• [NEWS] "Renfield" movie in early development (horror, Dracula's henchman)

    From Your Name@YourName@YourISP.com to rec.arts.movies.current-films on Wed Apr 14 19:25:24 2021
    From Newsgroup: rec.arts.movies.current-films

    Unfortunately for Dracula fans, it's going to be ruined by setting it
    in the modern day.

    From ComingSoon.net ...

    Renfield: Chris McKay in talks to direct film about Dracula's henchman
    Ahead of The Tomorrow War's premiere this coming July, it looks like
    director Chris McKay is setting up his next high-profile project with
    Universal Pictures. According to Deadline, McKay has entered
    negotiations to helm one of the studio's upcoming monster movies,
    Renfield, which centers around Dracula's infamous henchman. Should
    the deal push through, McKay would also be serving as a producer
    along with Samantha Nisenboim as an executive producer. More than a
    year ago, Bohemian Rhapsody director Dexter Fletcher was previously
    attached to direct the long-in-development project.

    Plot details for Renfield are being kept under wraps, but it is said
    to be set during the present day. The project will be based on an
    original pitch from The Walking Dead's Robert Kirkman and was written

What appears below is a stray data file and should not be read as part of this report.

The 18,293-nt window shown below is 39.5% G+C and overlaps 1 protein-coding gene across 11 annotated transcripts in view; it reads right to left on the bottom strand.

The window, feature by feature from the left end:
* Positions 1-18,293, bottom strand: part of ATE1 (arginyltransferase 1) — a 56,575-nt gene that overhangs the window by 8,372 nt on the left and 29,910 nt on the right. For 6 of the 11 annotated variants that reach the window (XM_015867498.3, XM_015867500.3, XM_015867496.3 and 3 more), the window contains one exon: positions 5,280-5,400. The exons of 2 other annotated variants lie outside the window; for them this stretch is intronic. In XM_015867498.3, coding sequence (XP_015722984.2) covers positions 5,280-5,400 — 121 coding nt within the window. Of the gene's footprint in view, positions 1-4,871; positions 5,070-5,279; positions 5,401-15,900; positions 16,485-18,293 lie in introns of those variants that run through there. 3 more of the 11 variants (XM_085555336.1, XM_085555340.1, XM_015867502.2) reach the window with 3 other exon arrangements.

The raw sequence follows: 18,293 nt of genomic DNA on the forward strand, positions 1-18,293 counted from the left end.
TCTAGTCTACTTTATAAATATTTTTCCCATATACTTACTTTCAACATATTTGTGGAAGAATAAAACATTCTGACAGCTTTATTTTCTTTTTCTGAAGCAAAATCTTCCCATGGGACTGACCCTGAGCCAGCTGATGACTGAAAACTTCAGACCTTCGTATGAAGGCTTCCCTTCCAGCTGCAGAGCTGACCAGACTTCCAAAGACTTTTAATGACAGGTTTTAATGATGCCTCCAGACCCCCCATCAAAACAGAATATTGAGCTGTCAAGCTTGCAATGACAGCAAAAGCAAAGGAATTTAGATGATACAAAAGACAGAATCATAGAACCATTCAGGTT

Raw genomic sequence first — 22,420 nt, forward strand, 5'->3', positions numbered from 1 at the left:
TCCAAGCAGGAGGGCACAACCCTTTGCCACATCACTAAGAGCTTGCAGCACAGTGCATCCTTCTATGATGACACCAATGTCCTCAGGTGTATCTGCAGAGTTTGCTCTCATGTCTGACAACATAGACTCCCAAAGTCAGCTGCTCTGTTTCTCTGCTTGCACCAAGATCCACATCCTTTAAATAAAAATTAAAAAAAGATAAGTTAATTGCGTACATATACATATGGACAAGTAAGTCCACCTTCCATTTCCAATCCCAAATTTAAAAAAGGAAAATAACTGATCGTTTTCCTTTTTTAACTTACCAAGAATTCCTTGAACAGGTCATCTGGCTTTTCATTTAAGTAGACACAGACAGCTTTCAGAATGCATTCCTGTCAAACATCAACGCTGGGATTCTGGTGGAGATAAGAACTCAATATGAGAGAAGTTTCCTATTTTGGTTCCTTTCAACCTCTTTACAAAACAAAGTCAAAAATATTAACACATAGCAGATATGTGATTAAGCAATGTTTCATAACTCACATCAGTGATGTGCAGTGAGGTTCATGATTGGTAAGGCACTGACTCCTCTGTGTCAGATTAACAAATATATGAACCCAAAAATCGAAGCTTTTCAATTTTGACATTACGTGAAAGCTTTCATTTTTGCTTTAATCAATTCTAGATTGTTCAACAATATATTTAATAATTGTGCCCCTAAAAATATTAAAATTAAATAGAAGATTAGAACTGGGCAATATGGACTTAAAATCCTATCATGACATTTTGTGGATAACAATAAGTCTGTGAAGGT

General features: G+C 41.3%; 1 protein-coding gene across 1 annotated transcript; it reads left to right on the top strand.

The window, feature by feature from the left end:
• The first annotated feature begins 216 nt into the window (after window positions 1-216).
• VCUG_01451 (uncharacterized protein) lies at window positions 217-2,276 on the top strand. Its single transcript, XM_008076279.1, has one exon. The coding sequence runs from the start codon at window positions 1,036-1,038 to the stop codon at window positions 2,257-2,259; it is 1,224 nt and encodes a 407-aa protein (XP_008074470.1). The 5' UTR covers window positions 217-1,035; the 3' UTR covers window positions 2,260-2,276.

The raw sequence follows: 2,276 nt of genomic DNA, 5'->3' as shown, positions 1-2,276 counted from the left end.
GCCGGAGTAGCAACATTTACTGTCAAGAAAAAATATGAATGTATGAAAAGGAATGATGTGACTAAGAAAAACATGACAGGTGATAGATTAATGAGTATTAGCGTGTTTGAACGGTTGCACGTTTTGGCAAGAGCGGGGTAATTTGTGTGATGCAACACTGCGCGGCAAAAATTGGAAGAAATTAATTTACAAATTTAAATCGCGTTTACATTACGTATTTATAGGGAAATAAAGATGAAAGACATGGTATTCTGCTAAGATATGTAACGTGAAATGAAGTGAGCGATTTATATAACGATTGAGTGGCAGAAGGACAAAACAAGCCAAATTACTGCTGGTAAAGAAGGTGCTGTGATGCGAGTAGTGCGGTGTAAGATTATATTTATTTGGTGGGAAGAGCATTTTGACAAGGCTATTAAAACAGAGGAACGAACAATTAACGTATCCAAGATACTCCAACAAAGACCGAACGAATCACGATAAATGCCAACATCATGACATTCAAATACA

by Ryan Ridley (Rick and Morty). The film will be produced by
    Skybound Entertainment's Kirkman, David Alpert, Bryan Furst, and Sean

    In the original 1897 Dracula novel, R.M. Renfield was an inmate at a
    lunatic asylum who was thought to be suffering from delusions but is
    actually a servant of Dracula. The role was originated memorably in
    the 1931 movie by Dwight Frye, followed by Tom Waits in Francis Ford
    Coppola's 1992 Bram Stoker's Dracula, then Peter MacNicol in the Mel
    Brooks parody Dracula: Dead and Loving It, and by Samuel Barnett on
    the TV series Penny Dreadful.

    Due to Universal's failed attempt at building their Dark Universe
    with Tom Cruise's The Mummy, the studio decided to abandon the shared
    universe approach and instead focus on character-driven films guided
    by strong filmmakers and good stories. The first result of their new
    strategy was Leigh Whannell's The Invisible Man starring Elisabeth
    Moss and Oliver Jackson-Cohen, which garnered positive reviews from
    critics and was a box-office success.

    The Renfield film is part of Universal's growing list of upcoming
    monster projects, including Elizabeth Banks' Invisible Woman, Matt
    Stawki's Monster Mash, Karyn Kusama's Dracula, the Ryan Gosling-led
    Wolfman film, David Keopp's long-in-development The Bride of
    Frankenstein reboot, Josh Cooley's Little Monsters film, Blumhouse's
    The Thing adaptation, the James Wan-produced Van Helsing movie, and
    an untitled monster thriller from Phil Lord and Chris Miller.


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